Judgment : Appellate Division Full List
 
Case Type
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Short Description
 

Case Number Parties Short Description
1
The Government of Bangladesh
vs.
Md. Saiful Islam and others
Fortified with the ratio decidendi that has been spelt out in the decisions as referred to above we unequivocally endorse the same principle and hold that the writ-petitioners are not entitled to get any relief as sought for. But at the same time we also sympathetically endorse the view of this Division taken in the case of 72 DLR AD (supra) that the incumbent respondents should not be driven out without anything and the government should come forward in this respect in aid of these hapless employees in these days of hardship. It is our belief that the present respondents should not face displacement without recourse.
2
Ansar V.D.P. Unnayan Bank
vs
Ajoy Kumar Lodh and others
In the instant case it is admitted fact that the inquiry committee was formed by two persons and it is our considered view the whole inquiry proceeding suffers from lack of jurisdiction and the authority relying on such inquiry report committed serious error of law in awarding the punishment to the respondent No.1.
3
Jahanara Begum and others
vs
Hazi Nizamuddin and another
It is now well settled that when on the face of the plaint, it is found that the suit is barred by any law or is foredoomed and if it is allowed to be proceeded with, it will amount to an abuse of the process of the Court, the Court is empowered to reject the plaint in exercising its inherent power.
4
The State vs Zainul Abedin @ Advocate Zainul Abedin and another
Guidelines on period of anticipatory bail.
5
Rukhsana Ahmed Ruxi and others
vs.
Bangladesh, represented by the Secretary, (Secondary and Higher Education), Ministry of Education, Bangladesh Secretariat, Ramna, Dhaka and others
With all the vehemence and authority we are declaring that, the petitioners herein shall have to be treated in accordance with the new law as in the manner all of their colleagues have been treated without any discrimination.
6
Government of Bangladesh and others
vs
Sonia Khatun and others
In view of the provision of clause 4.2 it is abundantly clear that the approved limit of making appointment of the teachers in a nationalized school were 4(four) and one of which will be Headmaster; and one more teacher would be considered if number of students are more than 400.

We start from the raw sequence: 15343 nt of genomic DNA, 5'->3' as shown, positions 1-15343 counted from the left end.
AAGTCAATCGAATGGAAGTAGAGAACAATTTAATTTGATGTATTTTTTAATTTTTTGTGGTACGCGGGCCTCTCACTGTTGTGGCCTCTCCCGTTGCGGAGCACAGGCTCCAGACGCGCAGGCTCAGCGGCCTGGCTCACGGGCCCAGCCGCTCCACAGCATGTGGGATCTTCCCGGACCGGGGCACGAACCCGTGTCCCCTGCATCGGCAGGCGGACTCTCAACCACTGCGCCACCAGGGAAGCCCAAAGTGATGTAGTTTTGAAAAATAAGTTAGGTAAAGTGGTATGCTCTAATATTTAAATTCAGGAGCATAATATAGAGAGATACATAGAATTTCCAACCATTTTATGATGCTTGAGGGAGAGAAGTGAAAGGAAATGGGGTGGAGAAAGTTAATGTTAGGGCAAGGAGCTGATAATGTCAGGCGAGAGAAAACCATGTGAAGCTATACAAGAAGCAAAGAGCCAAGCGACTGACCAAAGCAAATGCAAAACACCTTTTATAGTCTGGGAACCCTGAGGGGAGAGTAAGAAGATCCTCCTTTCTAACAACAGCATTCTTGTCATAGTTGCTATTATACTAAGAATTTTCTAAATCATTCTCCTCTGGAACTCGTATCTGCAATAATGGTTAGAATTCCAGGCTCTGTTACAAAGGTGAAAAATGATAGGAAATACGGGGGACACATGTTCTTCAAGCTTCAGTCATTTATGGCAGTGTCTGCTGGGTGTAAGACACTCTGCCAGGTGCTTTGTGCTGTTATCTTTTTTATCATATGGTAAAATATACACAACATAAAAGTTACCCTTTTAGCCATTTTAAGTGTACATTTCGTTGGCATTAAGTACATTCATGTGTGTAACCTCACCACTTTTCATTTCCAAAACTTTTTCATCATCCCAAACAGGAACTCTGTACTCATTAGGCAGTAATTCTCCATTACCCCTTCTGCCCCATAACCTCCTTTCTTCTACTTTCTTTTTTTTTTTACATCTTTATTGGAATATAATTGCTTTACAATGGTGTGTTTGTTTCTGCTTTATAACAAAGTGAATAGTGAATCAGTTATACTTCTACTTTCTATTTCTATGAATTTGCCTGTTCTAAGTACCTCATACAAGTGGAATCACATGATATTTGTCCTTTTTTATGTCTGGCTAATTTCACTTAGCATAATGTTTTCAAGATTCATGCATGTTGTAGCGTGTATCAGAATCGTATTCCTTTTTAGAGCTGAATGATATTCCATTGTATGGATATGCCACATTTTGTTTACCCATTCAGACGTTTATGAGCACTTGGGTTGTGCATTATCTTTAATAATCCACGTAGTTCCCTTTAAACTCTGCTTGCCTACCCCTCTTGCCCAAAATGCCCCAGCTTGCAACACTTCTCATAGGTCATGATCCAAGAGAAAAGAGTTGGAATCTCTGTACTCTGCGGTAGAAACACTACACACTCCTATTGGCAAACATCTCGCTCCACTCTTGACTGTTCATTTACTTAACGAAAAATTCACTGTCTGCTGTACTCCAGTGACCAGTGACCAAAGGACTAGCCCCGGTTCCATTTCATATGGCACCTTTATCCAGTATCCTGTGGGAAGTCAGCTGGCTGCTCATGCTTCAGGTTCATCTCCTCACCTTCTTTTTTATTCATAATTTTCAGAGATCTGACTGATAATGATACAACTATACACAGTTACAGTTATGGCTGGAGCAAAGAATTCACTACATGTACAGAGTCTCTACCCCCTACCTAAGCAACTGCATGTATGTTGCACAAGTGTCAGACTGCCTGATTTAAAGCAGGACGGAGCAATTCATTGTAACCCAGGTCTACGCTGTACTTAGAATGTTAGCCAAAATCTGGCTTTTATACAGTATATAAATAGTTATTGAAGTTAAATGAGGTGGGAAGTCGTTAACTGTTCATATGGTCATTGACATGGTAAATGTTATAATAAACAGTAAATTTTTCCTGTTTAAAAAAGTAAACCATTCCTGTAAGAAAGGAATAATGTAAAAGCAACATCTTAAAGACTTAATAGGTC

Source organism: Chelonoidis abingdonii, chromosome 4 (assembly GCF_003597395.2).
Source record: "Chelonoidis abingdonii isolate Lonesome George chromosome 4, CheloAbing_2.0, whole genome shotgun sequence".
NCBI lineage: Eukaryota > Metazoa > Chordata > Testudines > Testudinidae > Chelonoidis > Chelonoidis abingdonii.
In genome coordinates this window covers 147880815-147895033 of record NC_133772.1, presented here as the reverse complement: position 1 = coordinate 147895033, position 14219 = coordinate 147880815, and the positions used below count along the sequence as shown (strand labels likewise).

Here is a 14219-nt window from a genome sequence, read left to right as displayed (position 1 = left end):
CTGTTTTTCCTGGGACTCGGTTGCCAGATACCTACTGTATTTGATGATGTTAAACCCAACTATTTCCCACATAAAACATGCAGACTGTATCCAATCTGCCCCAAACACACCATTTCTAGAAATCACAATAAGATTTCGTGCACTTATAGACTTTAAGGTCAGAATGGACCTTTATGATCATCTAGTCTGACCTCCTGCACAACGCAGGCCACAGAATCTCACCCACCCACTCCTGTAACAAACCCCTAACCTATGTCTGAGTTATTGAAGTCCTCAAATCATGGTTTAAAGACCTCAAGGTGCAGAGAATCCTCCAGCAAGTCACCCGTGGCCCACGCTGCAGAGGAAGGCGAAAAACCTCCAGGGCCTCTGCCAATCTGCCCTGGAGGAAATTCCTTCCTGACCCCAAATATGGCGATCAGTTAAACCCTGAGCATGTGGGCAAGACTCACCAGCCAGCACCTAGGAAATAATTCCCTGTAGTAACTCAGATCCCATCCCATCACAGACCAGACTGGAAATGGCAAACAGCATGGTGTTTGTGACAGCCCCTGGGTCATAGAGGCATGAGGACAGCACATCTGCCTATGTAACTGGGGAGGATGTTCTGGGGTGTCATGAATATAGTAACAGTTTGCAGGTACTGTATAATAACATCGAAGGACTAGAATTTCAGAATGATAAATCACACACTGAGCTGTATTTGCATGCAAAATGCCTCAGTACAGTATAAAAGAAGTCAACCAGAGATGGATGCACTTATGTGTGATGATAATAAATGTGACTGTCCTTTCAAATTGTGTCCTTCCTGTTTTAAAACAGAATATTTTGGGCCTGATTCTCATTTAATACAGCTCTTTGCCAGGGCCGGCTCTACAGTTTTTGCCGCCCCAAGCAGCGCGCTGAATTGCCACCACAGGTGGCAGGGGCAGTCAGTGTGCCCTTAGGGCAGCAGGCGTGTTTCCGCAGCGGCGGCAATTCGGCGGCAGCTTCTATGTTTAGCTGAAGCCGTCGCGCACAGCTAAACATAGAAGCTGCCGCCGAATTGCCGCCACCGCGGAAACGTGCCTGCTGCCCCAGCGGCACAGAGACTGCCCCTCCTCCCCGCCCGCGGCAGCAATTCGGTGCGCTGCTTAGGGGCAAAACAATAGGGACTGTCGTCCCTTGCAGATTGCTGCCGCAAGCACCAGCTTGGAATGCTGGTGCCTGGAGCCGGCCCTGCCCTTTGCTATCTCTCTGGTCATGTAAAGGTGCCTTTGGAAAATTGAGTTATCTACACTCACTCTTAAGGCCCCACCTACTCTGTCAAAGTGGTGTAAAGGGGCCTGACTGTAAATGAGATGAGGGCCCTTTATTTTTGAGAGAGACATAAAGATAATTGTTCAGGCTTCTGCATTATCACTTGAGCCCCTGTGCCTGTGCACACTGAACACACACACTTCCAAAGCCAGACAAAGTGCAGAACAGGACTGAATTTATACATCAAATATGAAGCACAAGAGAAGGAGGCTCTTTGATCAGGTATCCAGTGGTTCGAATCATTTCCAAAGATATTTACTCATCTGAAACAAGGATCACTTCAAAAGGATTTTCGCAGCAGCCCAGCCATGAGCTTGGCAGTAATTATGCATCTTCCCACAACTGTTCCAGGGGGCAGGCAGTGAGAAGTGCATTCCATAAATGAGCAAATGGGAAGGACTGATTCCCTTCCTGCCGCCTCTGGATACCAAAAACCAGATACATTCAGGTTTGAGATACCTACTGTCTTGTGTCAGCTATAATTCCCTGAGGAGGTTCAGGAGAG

7
Government of Bangladesh, represented by the Secretary, Ministry of Communication, (at present Ministry of Railway), Bangladesh Secretariat, Ramna, Dhaka
vs
Sher-E-Bangla Market Dokander Bohumukhi Samabay Samity Limited, represented by its Secretary, Abdur Rashid Howlader and others
In view of the above facts and circumstances, the writ petitioner Samity is not entitled to get any relief, and the High Court Division committed serious error in making the Rule absolute and earlier this Division also failed to consider this fact that a valuable public property is going be sold in favour of a private party, by resorting forgery in collusion with the officials of the concerned Ministry. It is pertinent to mention here that earlier the resolution of 26th Board meeting of the railway authority was not brought to the notice of this Division and if the same was produced before this Court then result would have been otherwise.
8
Md. Mobarak Hossain
vs
Bangladesh represented by the Secretary, Ministry of Power, Energy and Mineral Resources, Bangladesh Secretariat, Ramna, Dhaka and others
Proceeding initiated and conducted by one service Rules under a separate authority and ultimate decision taken by another authority is unheard of and not permissible in law and equity.
9
Jasmin Ara Begum and others
vs
Banglsdesh, represented by the secretary, Ministry of Women and Children Affairs, Bangladesh Secretariat, Dhaka and others
It is well settled that the Government servants cannot be entitled to invoke writ jurisdiction when their remedy is available in the Administrative Tribunal. Mere challenging Service Rules ipso facto does not make it amenable to the writ jurisdiction.
10
A.B.M. Altaf Hossain and others vs Govt. of Bangladesh and others